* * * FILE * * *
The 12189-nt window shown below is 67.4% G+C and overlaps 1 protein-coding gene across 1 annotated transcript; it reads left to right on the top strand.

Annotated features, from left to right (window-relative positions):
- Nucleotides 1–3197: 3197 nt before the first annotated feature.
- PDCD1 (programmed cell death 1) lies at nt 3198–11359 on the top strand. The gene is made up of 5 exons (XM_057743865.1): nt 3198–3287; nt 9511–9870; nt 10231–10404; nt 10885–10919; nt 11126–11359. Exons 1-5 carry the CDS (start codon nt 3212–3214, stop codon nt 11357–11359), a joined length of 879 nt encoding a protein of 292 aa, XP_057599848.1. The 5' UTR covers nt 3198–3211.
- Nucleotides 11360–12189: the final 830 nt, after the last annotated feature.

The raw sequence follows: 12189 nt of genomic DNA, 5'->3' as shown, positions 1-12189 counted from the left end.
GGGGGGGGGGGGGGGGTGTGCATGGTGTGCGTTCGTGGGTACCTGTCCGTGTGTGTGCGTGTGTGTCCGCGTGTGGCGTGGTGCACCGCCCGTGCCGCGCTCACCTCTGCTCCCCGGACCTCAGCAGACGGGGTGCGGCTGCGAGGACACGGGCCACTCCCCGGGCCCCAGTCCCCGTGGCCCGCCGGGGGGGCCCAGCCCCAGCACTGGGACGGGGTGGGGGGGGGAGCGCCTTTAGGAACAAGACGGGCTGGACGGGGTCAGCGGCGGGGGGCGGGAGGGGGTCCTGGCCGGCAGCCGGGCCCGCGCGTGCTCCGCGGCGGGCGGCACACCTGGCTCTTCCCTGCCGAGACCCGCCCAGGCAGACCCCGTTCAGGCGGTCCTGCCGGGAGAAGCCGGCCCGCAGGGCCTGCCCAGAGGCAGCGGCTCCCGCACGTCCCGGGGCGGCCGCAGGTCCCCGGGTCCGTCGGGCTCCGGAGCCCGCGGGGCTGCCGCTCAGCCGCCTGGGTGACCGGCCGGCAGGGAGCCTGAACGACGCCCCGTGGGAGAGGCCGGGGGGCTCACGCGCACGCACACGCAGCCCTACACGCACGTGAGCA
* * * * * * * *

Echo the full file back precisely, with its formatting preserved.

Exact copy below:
The 12189-nt window shown below is 67.4% G+C and overlaps 1 protein-coding gene across 1 annotated transcript; it reads left to right on the top strand.

Annotated features, from left to right (window-relative positions):
- Nucleotides 1–3197: 3197 nt before the first annotated feature.
- PDCD1 (programmed cell death 1) lies at nt 3198–11359 on the top strand. The gene is made up of 5 exons (XM_057743865.1): nt 3198–3287; nt 9511–9870; nt 10231–10404; nt 10885–10919; nt 11126–11359. Exons 1-5 carry the CDS (start codon nt 3212–3214, stop codon nt 11357–11359), a joined length of 879 nt encoding a protein of 292 aa, XP_057599848.1. The 5' UTR covers nt 3198–3211.
- Nucleotides 11360–12189: the final 830 nt, after the last annotated feature.

The raw sequence follows: 12189 nt of genomic DNA, 5'->3' as shown, positions 1-12189 counted from the left end.
GGGGGGGGGGGGGGGGTGTGCATGGTGTGCGTTCGTGGGTACCTGTCCGTGTGTGTGCGTGTGTGTCCGCGTGTGGCGTGGTGCACCGCCCGTGCCGCGCTCACCTCTGCTCCCCGGACCTCAGCAGACGGGGTGCGGCTGCGAGGACACGGGCCACTCCCCGGGCCCCAGTCCCCGTGGCCCGCCGGGGGGGCCCAGCCCCAGCACTGGGACGGGGTGGGGGGGGGAGCGCCTTTAGGAACAAGACGGGCTGGACGGGGTCAGCGGCGGGGGGCGGGAGGGGGTCCTGGCCGGCAGCCGGGCCCGCGCGTGCTCCGCGGCGGGCGGCACACCTGGCTCTTCCCTGCCGAGACCCGCCCAGGCAGACCCCGTTCAGGCGGTCCTGCCGGGAGAAGCCGGCCCGCAGGGCCTGCCCAGAGGCAGCGGCTCCCGCACGTCCCGGGGCGGCCGCAGGTCCCCGGGTCCGTCGGGCTCCGGAGCCCGCGGGGCTGCCGCTCAGCCGCCTGGGTGACCGGCCGGCAGGGAGCCTGAACGACGCCCCGTGGGAGAGGCCGGGGGGCTCACGCGCACGCACACGCAGCCCTACACGCACGTGAGCA